Clark Behind The Headlines
From HLN's Money Expert Clark Howard
Kiplinger magazine has done something that is almost like satire. With all these lists that people put out, it's almost trite. But I saw Kiplinger's list of the ten best cities for the next decade, and I thought the logic behind what they did to choose the cities was excellent.
The criteria they used was: where would you find the best opportunities moving forward? And maybe even, where are the places that would be the most fun to live? They based it on innovation: cities that seem to have real creativity going on, places where it is encouraged, is part of the culture, where everything is about innovating and creating and imagining new ways and processes to do things.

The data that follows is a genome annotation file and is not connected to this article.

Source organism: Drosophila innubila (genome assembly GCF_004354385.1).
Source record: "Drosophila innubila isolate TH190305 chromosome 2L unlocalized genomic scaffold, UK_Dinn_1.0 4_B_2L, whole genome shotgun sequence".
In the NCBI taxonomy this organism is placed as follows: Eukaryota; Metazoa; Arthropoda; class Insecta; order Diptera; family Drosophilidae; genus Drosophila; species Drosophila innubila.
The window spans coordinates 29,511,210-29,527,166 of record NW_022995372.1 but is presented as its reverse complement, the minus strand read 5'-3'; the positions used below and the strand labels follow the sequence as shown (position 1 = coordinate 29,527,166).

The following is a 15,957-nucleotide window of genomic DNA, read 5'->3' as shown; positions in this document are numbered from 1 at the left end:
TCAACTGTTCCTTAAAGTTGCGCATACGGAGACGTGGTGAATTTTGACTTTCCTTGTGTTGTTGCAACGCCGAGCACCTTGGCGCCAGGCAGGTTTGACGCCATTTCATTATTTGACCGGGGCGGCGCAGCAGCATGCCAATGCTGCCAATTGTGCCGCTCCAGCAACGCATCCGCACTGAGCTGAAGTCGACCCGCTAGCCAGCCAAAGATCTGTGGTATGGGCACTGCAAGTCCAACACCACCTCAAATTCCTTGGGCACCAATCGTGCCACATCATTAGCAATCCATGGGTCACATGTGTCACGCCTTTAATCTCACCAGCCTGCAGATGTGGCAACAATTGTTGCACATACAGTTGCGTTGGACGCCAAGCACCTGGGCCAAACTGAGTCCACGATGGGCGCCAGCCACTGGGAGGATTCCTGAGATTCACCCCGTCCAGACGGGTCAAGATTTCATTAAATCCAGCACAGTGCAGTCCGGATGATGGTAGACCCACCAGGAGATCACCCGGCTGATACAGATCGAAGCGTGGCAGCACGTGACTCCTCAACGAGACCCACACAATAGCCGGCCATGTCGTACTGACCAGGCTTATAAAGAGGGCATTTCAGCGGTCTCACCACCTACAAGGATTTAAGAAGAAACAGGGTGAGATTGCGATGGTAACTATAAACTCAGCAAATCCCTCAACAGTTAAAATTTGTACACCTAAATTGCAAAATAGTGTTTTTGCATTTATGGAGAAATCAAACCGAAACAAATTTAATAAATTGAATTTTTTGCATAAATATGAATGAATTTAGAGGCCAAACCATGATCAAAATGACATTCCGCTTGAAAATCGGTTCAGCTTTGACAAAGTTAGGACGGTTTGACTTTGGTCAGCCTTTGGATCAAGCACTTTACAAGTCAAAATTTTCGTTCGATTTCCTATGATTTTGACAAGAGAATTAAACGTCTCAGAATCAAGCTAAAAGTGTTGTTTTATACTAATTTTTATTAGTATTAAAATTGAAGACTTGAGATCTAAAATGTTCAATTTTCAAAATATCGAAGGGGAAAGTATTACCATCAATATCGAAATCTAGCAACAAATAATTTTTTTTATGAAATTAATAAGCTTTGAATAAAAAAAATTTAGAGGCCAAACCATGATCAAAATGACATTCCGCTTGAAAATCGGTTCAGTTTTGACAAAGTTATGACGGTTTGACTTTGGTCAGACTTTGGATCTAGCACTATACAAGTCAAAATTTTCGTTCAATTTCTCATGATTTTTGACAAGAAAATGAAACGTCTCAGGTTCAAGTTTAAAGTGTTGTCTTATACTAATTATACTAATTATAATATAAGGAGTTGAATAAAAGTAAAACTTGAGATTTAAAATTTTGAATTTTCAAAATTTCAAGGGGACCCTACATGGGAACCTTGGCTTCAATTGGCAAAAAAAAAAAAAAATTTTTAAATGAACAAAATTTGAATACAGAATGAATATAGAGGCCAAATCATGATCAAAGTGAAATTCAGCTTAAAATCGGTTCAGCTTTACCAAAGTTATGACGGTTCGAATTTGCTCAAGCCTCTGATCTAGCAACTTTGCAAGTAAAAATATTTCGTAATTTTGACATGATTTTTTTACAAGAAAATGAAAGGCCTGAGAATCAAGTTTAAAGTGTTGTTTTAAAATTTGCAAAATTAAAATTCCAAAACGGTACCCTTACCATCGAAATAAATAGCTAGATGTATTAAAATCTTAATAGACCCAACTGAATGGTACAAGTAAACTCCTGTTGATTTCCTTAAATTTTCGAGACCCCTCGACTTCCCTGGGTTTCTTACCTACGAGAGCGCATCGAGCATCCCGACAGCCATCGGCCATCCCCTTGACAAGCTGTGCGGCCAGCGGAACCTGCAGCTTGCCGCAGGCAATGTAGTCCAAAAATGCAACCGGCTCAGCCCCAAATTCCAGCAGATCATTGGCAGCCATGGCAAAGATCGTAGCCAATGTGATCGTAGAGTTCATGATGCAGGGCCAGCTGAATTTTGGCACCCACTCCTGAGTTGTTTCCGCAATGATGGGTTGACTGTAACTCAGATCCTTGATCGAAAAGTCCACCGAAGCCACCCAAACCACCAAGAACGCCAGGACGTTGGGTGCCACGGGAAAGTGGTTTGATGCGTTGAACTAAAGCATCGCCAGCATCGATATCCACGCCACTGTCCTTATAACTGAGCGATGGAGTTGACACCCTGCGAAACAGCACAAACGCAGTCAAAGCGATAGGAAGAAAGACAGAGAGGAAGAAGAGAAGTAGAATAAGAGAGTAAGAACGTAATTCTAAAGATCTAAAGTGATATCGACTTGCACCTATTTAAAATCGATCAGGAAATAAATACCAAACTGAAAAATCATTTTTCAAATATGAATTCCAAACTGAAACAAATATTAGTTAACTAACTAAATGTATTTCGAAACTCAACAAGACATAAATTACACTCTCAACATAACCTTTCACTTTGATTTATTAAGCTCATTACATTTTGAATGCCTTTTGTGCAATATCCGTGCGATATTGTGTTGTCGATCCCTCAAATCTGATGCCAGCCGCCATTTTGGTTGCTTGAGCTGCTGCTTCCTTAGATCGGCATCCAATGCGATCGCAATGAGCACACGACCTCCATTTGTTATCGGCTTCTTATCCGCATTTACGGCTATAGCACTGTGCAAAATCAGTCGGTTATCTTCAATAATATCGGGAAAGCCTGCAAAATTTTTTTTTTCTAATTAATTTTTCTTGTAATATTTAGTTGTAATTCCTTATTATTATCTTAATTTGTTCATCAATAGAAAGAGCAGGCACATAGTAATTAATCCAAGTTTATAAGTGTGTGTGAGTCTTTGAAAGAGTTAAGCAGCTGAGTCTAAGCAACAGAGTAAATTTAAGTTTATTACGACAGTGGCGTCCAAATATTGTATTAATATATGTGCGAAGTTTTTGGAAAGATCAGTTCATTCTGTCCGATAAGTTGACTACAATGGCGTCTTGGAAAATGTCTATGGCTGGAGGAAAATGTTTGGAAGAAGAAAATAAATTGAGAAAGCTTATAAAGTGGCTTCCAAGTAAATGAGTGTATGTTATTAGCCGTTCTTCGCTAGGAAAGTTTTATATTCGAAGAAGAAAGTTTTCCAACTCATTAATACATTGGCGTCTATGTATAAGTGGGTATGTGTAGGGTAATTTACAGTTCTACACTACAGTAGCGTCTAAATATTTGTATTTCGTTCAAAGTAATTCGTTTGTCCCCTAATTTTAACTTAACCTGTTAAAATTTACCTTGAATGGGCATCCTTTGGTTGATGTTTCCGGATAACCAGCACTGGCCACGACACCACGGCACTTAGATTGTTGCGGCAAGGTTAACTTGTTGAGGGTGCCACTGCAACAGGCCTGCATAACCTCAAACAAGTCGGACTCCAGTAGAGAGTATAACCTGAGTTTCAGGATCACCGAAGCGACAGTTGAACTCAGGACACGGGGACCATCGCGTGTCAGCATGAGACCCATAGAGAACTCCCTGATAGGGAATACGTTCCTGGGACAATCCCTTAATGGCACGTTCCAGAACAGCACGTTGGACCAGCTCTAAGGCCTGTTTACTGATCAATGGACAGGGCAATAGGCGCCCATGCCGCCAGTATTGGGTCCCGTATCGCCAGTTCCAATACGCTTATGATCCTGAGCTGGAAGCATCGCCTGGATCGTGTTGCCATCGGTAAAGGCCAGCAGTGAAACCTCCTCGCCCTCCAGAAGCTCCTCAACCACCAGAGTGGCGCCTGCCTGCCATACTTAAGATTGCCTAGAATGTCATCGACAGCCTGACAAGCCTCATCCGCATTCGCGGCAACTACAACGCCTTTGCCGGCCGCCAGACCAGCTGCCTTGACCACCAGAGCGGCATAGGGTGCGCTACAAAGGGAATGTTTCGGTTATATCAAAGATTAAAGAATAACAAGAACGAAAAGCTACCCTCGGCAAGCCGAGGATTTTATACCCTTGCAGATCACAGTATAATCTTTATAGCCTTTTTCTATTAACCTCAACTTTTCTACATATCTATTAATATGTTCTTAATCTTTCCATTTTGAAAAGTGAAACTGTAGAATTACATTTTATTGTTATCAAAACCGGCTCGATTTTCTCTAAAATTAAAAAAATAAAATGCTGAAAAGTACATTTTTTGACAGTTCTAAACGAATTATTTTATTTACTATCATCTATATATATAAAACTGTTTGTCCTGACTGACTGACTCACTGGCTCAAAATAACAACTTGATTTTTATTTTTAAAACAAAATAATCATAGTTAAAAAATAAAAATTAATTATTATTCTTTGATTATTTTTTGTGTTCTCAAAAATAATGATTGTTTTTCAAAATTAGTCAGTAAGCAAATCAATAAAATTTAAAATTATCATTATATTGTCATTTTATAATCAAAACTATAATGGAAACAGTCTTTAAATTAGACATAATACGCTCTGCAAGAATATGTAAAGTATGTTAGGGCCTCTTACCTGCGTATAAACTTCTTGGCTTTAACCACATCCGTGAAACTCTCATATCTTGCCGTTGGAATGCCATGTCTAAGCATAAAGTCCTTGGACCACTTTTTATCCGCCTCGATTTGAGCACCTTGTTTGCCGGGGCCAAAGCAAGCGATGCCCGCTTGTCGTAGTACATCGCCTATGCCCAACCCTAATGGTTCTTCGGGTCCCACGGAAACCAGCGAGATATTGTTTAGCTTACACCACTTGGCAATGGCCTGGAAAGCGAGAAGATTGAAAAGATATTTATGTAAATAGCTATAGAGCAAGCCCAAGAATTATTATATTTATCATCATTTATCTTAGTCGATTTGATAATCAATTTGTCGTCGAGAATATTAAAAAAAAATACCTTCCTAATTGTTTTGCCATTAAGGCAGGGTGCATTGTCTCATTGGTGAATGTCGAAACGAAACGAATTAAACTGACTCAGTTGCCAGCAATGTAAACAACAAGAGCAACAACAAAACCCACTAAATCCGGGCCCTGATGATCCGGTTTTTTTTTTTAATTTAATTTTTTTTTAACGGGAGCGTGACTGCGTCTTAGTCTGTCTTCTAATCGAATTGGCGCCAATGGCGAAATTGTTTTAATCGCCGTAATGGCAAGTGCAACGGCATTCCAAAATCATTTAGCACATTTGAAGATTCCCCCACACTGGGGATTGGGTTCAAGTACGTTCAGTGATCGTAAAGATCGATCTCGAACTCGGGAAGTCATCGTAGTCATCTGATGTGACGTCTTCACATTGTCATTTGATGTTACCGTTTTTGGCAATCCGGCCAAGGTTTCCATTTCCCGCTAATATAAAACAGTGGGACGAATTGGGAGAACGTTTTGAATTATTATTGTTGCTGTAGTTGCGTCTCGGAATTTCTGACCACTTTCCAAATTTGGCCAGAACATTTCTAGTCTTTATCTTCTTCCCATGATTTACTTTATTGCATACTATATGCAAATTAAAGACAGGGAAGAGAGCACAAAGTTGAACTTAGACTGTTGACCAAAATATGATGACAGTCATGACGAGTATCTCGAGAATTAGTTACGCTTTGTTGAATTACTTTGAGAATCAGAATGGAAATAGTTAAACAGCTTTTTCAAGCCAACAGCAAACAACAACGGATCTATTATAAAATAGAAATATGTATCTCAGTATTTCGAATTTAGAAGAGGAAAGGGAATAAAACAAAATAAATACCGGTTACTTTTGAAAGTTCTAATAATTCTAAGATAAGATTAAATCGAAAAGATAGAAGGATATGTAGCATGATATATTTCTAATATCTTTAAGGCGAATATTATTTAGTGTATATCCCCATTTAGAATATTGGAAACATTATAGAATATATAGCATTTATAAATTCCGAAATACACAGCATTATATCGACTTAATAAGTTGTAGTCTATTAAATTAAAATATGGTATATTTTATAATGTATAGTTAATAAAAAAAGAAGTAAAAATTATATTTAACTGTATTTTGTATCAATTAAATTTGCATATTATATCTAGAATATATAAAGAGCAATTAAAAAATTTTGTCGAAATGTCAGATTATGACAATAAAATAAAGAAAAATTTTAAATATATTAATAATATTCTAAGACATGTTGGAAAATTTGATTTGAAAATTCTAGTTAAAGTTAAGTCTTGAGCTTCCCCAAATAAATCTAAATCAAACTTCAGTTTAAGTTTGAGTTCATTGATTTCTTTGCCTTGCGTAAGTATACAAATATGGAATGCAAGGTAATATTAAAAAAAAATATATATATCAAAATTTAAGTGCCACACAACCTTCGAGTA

By their telling, the number one place in the United States in terms of innovation and creative energy is Austin, Texas. What a fun town, too. Number two: Seattle. Three: Washington D.C. I lived in D.C. for five years, and some of the brightest and best-educated people in this country are there.
Number four is Boulder, Colorado. Five: Salt Lake City. Six: Rochester Minnesota. That one might surprise some people. I’ve spent quite a bit of time in Rochester and it was a very creative and well-educated environment there.
Number seven is Des Moines, Iowa. Eight: Burlington, Vermont. Ninth place goes to West Hartford Connecticut. And then, number ten: Topeka, Kansas.
You may come up with a different list or a different reason to decide that someplace is a great place to live for your future and your career. But there was a general theme that was common to a lot of the places on Kiplinger’s list: they tend to have a younger work force, more creative, very highly educated. Brain power is what matters so much and where economic growth occurs. And this list speaks to that.